Employers often ask what they can do to protect themselves against wage-and-hour lawsuits. A recent federal appeals court decision shows that well-drafted policies and procedures, when carefully followed, can provide an effective defense.
On November 6, 2012, the United States Court of Appeals for the Sixth Circuit affirmed the dismissal of a wage-and-hour collective action under the Fair Labor Standards Act, based on evidence that the employer had adopted and implemented a reasonable procedure for employees to report, and obtain payment for, work they performed outside of their scheduled work hours. In White v. Baptist Memorial Health Care Corp., No. 11-5717 (6th Cir. November 6, 2012), a nurse alleged that her hospital employer failed to pay her and other employees for all of the time they worked. Specifically, she claimed that the hospital's timekeeping system automatically deducted a certain amount of time from each employee's work hours each day for an unpaid meal break, even though the employees were often required to cut their meal breaks short or to skip them completely.
The hospital had distributed policies and procedures designed to ensure that employees were paid for all hours worked. The employee handbook included a policy describing the automatic deduction for meal breaks and explaining that, if a meal break was missed or interrupted for work-related reasons, the employee would be paid for the time worked during the meal break. The policy instructed employees to record all the time they worked during meal breaks in an "exception log." The hospital also had a published procedure for reporting payroll errors of any kind. The hospital had its employees sign acknowledgments stating that they understood these policies and procedures.
The hospital followed its policies. The employee acknowledged at her deposition that she was promptly paid for the time she had worked when she recorded time on the exception log or reported uncompensated time through the payroll error reporting procedure.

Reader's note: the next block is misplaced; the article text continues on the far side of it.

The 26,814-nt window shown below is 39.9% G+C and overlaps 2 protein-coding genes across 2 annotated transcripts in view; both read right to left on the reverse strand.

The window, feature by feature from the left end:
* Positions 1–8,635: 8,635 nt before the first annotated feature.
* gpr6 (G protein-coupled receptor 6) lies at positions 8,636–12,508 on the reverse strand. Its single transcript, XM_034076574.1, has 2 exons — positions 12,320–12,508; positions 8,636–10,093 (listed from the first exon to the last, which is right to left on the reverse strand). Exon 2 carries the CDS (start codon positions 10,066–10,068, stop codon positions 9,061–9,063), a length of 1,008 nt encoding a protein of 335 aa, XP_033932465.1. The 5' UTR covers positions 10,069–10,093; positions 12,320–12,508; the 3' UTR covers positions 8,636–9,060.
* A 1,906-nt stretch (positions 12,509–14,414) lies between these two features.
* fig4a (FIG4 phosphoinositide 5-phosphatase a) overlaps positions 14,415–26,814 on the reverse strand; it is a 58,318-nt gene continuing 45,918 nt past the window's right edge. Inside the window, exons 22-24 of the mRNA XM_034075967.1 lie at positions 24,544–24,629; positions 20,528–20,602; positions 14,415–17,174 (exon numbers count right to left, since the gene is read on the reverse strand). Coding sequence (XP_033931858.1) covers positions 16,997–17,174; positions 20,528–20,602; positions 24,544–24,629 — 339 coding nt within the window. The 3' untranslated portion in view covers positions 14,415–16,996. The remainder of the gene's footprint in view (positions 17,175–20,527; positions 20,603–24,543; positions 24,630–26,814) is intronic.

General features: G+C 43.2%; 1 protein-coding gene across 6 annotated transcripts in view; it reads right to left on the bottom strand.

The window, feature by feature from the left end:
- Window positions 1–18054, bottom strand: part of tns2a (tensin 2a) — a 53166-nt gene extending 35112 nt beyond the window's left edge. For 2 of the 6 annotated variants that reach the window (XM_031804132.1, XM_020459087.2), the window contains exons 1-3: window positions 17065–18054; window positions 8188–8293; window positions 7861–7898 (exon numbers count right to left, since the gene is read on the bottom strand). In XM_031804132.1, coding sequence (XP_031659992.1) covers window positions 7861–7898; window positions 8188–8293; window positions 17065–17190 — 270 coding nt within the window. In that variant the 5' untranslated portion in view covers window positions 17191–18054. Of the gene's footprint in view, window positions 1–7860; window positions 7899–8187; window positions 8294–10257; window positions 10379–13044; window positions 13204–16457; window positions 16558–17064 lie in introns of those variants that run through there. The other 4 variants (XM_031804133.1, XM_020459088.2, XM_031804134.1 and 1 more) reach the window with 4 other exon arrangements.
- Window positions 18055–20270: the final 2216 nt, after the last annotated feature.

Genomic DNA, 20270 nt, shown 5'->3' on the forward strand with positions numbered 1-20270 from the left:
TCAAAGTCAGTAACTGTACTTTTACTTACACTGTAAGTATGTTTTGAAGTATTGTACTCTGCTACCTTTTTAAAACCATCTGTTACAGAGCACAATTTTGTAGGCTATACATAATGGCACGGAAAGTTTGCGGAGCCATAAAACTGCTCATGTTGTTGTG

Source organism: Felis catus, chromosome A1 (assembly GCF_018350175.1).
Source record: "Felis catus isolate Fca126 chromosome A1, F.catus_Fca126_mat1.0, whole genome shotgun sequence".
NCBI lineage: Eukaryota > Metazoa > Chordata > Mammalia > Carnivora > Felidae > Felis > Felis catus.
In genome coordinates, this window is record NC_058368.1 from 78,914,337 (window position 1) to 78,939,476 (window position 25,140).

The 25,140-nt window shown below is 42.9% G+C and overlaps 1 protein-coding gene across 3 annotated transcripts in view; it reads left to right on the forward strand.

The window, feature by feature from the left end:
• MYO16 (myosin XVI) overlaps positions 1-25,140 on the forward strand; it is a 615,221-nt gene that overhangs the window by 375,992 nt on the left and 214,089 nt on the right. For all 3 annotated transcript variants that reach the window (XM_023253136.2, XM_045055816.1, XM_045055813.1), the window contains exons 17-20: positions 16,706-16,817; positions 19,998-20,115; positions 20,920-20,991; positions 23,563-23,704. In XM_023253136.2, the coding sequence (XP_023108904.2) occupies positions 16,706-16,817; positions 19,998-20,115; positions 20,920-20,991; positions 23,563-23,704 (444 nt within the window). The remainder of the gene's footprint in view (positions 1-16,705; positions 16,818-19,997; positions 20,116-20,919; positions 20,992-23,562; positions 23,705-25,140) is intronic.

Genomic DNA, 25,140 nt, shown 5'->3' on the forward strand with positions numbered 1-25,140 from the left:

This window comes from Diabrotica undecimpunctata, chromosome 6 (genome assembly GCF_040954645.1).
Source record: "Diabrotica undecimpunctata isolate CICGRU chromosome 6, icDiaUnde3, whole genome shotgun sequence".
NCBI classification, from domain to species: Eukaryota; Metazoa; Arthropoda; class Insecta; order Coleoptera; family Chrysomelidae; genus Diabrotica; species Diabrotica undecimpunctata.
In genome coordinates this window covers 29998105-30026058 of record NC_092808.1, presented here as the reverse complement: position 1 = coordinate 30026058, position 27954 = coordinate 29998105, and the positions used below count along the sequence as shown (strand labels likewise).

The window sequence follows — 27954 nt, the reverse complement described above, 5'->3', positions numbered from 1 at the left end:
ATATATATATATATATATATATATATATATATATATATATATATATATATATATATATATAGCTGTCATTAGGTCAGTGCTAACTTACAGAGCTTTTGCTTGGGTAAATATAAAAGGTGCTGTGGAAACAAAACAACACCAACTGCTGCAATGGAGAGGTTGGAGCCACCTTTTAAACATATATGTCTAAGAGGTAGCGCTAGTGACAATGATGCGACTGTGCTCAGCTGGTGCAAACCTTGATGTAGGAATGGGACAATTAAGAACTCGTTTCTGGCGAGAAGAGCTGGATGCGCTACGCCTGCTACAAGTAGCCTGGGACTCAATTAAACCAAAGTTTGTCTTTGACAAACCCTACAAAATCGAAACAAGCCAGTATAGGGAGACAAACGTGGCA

The employee claimed that she stopped reporting her missed meal breaks. She also claimed that she had told her supervisors and the human resources department that she was not getting meal breaks. However, she did not tell them that she was not being compensated for the time she worked during meal breaks. She also did not claim that she had ever been discouraged from using the reporting procedures.
The Sixth Circuit held that, "[u]nder the FLSA, if an employer establishes a reasonable process for an employee to report uncompensated work time the employer is not liable for non-payment if the employee fails to follow the established process." The court also held that "the employee bears some responsibility for the proper implementation of the FLSA's overtime provisions. An employer cannot satisfy an obligation that it has no reason to think exists. And an employee cannot undermine his employer's efforts to comply with the FLSA by consciously omitting overtime hours for which he knew he could be paid." The court affirmed summary judgment for the hospital.
This decision highlights the value of well-designed, well-implemented policies about recording work time and correcting payroll errors. The hospital in this case defeated what otherwise could have been a collective action on behalf of a large group of employees seeking compensation for missed and interrupted meal breaks over a two- or three-year period.